Catnip, also known as catswort or catmint, is a popular garden herb often used to make tea. And not only that; this herbaceous perennial is also well-loved by cats! Thanks to its active ingredient, nepetalactone, one whiff of the plant can give your furry friends a sense of euphoria. This is why you often see viral online videos of cats going crazy on catnip.
If you are growing catnip in your garden, it is probably because you and your feline friends enjoy the taste and scent of this lovely herb. But what if your catnip suddenly develops white spots?
White spots on catnip leaves are often indicators of a pest infestation. But do not worry – these sturdy herbs should recover quite easily with a bit of extra care and attention. Read on to learn what causes these unsightly white spots, and the best way to get rid of them!
What causes white spots on catnip leaves?
White spots on catnip leaves are a sign of damage to the leaf surface. Check out the common culprits below to determine the appropriate solutions to revive your plant:
1. Spider mites
Spider mites are insects that resemble miniature spiders. They are white or almost transparent, and often difficult to identify because of their tiny size. However, you can confirm their presence by the web-like structures they leave on the underside of your catnip’s leaves.
The early stages of a spider mite infestation cause just a few white spots on your catnip leaves. Since the pests can reproduce quickly, however, these white spots can become denser and engulf your catnip plants in a matter of weeks. Spider mites damage the plants by sucking the sap from the leaves, and without your prompt intervention, these sap-suckers will slowly weaken and even kill your plants.
Just like spider mites, thrips suck the life from your catnip’s leaves until they turn dry and white. At first glance, these tiny insects look like dark slivers, or sewing needles, and are so small that you can barely see them with the naked eye. But, with the help of a magnifying glass, you will see that these pests actually look like tiny lobsters! Depending on the variety, some thrips might be black or brown, while others are orange or golden in color.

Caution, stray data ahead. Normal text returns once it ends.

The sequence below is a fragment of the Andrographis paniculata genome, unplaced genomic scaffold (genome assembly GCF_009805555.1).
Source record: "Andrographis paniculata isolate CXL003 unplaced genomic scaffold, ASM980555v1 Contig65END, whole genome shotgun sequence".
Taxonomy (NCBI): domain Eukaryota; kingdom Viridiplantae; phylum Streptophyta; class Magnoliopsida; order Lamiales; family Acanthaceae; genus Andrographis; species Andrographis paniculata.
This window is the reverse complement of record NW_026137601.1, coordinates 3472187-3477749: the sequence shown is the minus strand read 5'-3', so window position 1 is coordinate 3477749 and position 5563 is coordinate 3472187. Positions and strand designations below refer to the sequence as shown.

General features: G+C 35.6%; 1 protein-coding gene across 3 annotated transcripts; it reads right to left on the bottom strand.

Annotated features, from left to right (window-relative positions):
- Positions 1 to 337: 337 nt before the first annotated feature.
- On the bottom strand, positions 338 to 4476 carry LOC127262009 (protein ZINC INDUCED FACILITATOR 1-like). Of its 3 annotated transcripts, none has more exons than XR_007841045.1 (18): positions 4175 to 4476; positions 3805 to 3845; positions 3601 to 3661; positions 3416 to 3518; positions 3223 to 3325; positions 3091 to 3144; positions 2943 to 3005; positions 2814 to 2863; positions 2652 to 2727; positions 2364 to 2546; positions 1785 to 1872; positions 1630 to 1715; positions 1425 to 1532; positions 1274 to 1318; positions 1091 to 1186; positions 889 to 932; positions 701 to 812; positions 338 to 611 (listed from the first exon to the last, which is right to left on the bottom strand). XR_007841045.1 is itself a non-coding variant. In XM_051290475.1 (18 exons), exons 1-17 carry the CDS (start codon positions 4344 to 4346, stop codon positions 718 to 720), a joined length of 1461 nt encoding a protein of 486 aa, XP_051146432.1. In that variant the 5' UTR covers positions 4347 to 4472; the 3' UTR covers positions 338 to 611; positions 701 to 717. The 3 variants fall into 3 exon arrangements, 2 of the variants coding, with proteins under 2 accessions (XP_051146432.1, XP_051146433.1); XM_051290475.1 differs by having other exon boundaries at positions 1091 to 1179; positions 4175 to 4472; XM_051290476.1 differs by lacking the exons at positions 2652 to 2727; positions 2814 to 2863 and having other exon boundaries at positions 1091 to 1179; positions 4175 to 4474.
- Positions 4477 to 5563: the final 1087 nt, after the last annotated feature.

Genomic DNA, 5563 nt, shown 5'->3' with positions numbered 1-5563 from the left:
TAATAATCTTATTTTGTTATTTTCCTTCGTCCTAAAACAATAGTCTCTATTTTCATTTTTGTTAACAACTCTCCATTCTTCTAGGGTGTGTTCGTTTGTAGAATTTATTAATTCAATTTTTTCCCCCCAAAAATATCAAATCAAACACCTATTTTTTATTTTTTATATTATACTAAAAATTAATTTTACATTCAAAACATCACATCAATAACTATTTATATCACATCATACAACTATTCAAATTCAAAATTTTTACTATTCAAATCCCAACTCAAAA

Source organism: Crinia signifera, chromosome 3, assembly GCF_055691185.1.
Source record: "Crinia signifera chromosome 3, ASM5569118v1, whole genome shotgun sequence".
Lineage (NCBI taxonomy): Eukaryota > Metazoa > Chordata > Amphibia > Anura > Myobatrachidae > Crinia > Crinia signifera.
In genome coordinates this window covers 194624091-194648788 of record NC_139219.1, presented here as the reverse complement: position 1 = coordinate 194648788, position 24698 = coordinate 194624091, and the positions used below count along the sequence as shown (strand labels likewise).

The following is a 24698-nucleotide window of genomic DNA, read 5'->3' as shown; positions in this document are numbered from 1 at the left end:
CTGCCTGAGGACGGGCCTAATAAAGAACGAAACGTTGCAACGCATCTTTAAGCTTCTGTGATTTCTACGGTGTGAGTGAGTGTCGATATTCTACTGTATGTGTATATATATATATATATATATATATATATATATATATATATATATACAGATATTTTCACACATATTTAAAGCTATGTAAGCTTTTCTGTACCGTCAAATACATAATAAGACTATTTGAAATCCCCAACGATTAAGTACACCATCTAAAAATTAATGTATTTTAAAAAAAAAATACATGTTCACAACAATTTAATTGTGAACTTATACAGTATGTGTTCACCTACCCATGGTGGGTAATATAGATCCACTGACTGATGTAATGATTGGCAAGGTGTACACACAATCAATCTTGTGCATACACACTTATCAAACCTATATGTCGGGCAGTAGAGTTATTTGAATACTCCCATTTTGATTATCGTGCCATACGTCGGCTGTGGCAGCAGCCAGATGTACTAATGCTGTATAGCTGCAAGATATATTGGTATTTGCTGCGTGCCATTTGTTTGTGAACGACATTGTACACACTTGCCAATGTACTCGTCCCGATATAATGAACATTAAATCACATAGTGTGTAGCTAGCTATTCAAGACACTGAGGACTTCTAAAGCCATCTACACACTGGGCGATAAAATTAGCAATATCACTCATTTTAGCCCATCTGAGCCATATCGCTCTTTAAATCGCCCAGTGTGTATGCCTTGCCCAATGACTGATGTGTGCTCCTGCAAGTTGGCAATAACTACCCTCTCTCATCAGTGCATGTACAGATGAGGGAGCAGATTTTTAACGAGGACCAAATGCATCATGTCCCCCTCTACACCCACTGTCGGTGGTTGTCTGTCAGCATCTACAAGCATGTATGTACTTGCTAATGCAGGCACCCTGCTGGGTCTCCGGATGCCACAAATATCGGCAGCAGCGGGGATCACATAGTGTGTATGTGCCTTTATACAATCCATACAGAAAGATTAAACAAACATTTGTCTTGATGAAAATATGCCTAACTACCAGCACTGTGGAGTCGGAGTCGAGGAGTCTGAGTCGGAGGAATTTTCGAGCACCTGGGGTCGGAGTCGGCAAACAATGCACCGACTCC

Aside from leaving white spots on your catnip’s leaves, thrips are also carriers of viruses that can infect multiple plant species. These fringe-winged insects are also capable of flying to other nearby plants. Thus, if you suspect your catnip is infested with thrips, the plant must be isolated right away to prevent any spread of the infestation.
Catnip that develops white leaf spots despite being pest-free is likely struggling with sunscald. Check the area where your plants are growing and see whether they are constantly exposed to very harsh sunlight.
Sunscald, or sunburn, can damage the delicate leaves of most houseplants, especially those that are sensitive to intense heat and direct sunlight. Unfortunately, catnip is also susceptible to this problem, particularly on summer days when the weather is very hot.
Additionally, the damage and scars on the leaves can attract both fungal and bacterial pathogens. The presence of these microorganisms can make things worse for your struggling plants as they hasten the decomposition process.
Sunscald can also inhibit the transport of nutrients throughout the plant’s stems and foliage. This can leave your catnip nutrient-deprived, which can be yet another possible cause of white spots.
Signs your catnip has a pest infestation
By far, pest infestation is the most common reason for white spots on catnip leaves. But, since most of these bugs are so tiny and very mobile, how do you know if your catnip is being eaten by pests? Here are some of the tell-tale signs:
1. Presence of tiny insects
Insects love hiding on the undersides of the leaves. So, if you suspect an infestation based on other symptoms, carefully lift your catnip leaves to check the surface underneath. You might be able to see a cluster of tiny bodies living under your plant’s leaves.
2. Visible insect eggs
These tiny bugs are smart enough to lay their eggs underneath the leaves to keep them out of your sight. So check your catnip leaves – especially the more mature leaves – to confirm the infestation. If you see a mass of tiny balls, these are eggs. Depending on the type of infestation, the eggs might be brown, yellow, or white.